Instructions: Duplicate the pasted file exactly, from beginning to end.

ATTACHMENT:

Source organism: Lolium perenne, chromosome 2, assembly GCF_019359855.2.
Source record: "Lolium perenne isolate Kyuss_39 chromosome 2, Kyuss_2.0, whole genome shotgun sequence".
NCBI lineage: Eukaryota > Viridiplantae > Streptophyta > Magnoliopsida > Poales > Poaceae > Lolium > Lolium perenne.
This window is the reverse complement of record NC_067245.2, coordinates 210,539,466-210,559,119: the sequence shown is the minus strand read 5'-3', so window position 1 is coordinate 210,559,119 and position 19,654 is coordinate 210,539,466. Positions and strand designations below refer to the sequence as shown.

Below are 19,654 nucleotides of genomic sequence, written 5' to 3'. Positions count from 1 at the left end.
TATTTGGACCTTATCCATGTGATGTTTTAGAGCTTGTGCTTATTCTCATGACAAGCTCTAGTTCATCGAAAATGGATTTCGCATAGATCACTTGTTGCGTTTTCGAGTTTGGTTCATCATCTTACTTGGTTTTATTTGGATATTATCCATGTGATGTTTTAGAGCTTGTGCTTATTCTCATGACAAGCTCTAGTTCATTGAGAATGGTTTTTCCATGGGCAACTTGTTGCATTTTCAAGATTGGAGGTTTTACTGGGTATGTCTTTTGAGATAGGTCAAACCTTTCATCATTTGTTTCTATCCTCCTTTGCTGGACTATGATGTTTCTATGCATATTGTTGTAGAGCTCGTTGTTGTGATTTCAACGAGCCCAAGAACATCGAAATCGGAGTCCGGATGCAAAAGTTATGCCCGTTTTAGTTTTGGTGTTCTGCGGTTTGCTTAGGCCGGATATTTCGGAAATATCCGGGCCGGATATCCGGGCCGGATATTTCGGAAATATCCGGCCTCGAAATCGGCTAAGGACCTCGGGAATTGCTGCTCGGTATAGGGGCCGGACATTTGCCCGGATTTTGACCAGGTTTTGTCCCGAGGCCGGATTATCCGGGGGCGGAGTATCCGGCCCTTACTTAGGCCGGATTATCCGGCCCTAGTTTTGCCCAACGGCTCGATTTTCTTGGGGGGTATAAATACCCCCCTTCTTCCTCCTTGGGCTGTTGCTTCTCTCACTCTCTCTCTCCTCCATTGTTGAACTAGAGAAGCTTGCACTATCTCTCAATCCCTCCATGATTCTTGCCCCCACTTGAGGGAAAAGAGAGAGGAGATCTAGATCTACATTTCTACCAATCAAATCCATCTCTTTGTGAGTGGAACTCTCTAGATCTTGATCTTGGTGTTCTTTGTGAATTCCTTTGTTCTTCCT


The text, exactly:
Source organism: Lolium perenne, chromosome 2, assembly GCF_019359855.2.
Source record: "Lolium perenne isolate Kyuss_39 chromosome 2, Kyuss_2.0, whole genome shotgun sequence".
NCBI lineage: Eukaryota > Viridiplantae > Streptophyta > Magnoliopsida > Poales > Poaceae > Lolium > Lolium perenne.
This window is the reverse complement of record NC_067245.2, coordinates 210,539,466-210,559,119: the sequence shown is the minus strand read 5'-3', so window position 1 is coordinate 210,559,119 and position 19,654 is coordinate 210,539,466. Positions and strand designations below refer to the sequence as shown.

Below are 19,654 nucleotides of genomic sequence, written 5' to 3'. Positions count from 1 at the left end.
TATTTGGACCTTATCCATGTGATGTTTTAGAGCTTGTGCTTATTCTCATGACAAGCTCTAGTTCATCGAAAATGGATTTCGCATAGATCACTTGTTGCGTTTTCGAGTTTGGTTCATCATCTTACTTGGTTTTATTTGGATATTATCCATGTGATGTTTTAGAGCTTGTGCTTATTCTCATGACAAGCTCTAGTTCATTGAGAATGGTTTTTCCATGGGCAACTTGTTGCATTTTCAAGATTGGAGGTTTTACTGGGTATGTCTTTTGAGATAGGTCAAACCTTTCATCATTTGTTTCTATCCTCCTTTGCTGGACTATGATGTTTCTATGCATATTGTTGTAGAGCTCGTTGTTGTGATTTCAACGAGCCCAAGAACATCGAAATCGGAGTCCGGATGCAAAAGTTATGCCCGTTTTAGTTTTGGTGTTCTGCGGTTTGCTTAGGCCGGATATTTCGGAAATATCCGGGCCGGATATCCGGGCCGGATATTTCGGAAATATCCGGCCTCGAAATCGGCTAAGGACCTCGGGAATTGCTGCTCGGTATAGGGGCCGGACATTTGCCCGGATTTTGACCAGGTTTTGTCCCGAGGCCGGATTATCCGGGGGCGGAGTATCCGGCCCTTACTTAGGCCGGATTATCCGGCCCTAGTTTTGCCCAACGGCTCGATTTTCTTGGGGGGTATAAATACCCCCCTTCTTCCTCCTTGGGCTGTTGCTTCTCTCACTCTCTCTCTCCTCCATTGTTGAACTAGAGAAGCTTGCACTATCTCTCAATCCCTCCATGATTCTTGCCCCCACTTGAGGGAAAAGAGAGAGGAGATCTAGATCTACATTTCTACCAATCAAATCCATCTCTTTGTGAGTGGAACTCTCTAGATCTTGATCTTGGTGTTCTTTGTGAATTCCTTTGTTCTTCCT